So it gives me great pleasure to pass you over to Ken who is going to introduce Obesity Voices to you and provide some further lived experience insights. So over to you Ken. Thank you Louisa and it was really good listening to you talk even though we work together and hearing once again, picking up new things in your presentation and I'd really like to thank everyone for inviting me along today and it's great to be amongst the Early Career Network and I know that some of you are travelling to Turkey and you meet some of my colleagues from ECPO and you'll be doing some work with them and I'm really blessed to be part of Obesity Voices in Leeds Becket.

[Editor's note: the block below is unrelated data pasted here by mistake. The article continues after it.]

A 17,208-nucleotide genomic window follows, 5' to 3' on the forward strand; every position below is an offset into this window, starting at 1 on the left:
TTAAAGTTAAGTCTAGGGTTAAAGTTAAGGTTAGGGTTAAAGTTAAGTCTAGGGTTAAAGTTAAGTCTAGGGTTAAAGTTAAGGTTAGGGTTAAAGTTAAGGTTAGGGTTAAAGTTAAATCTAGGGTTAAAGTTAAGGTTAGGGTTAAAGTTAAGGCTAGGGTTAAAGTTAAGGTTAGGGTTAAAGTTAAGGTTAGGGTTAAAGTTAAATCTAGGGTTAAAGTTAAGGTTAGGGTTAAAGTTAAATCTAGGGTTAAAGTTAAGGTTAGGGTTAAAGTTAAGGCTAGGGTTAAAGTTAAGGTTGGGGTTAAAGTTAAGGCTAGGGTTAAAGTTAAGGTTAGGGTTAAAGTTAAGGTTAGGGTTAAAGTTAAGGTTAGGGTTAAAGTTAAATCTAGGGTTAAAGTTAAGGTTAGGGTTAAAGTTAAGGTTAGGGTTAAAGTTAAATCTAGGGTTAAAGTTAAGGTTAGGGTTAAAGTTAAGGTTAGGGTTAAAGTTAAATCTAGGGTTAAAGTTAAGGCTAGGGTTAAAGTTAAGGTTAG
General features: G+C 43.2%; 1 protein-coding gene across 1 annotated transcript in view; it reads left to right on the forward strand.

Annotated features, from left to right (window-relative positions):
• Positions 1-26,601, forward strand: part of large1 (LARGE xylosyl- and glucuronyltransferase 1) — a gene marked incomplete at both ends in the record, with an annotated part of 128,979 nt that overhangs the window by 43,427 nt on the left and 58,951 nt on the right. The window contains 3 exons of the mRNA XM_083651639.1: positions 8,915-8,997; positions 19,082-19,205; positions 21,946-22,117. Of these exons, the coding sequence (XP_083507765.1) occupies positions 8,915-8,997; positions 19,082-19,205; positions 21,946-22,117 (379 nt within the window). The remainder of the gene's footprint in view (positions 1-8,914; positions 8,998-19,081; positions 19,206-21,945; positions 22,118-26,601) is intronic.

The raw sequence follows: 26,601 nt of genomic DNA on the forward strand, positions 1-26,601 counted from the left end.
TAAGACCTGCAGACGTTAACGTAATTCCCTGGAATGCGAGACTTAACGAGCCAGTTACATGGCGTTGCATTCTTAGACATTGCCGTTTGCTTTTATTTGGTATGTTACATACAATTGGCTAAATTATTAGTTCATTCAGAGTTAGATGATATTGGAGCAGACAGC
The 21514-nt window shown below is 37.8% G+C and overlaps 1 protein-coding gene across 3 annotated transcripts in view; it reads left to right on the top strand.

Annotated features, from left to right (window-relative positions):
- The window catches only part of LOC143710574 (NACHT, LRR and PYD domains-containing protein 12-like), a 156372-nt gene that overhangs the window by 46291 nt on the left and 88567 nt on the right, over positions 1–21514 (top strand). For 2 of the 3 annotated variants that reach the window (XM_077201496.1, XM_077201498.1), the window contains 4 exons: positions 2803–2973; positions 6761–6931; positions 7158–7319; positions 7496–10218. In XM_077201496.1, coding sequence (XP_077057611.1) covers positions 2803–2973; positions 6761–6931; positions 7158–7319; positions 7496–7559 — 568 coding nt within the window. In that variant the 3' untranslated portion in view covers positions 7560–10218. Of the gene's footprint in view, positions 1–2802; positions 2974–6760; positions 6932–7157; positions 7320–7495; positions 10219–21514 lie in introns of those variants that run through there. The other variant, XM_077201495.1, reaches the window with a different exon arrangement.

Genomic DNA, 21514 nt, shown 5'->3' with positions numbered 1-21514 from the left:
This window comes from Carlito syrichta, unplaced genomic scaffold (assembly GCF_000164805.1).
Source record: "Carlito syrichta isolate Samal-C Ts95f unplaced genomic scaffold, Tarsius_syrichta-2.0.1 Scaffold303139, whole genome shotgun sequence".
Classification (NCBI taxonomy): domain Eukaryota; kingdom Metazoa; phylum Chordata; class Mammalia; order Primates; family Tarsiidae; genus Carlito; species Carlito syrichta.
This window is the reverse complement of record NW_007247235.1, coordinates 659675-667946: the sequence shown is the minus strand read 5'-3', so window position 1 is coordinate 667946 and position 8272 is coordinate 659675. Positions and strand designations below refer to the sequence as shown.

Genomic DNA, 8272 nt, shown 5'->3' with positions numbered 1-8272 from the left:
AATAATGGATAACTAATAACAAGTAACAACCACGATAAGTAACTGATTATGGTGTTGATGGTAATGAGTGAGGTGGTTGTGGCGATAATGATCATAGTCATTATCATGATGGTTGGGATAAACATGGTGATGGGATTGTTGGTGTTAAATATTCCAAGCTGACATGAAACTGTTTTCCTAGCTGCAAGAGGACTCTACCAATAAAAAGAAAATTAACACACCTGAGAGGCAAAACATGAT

About four years ago patient and public involvement in the UK was really just about 10 or 12 people who were always part of the same panels and I was one of them and there were always older people who'd retired and who were trying to give a bit back to the service but if you ask the same people all the time you'll always get the same answers and I think Louisa's vision for the Obesity Voices Network was to get a broad and diverse population and we did some recruitment and very quickly we got up to 200 people we've now got over 280 I think is the latest count and we are having a new recruitment phase in quarter one 2024 and we've really increased broad and diverse populations. We've also got people from around the UK and if you're not familiar with the UK it's we've got lots of people from England and not many people at all from Wales, Scotland and Northern Ireland and we're trying to build into that as well and we do have an aspiration for the future to expand to Europe so watch out for us because we're coming. Next slide please.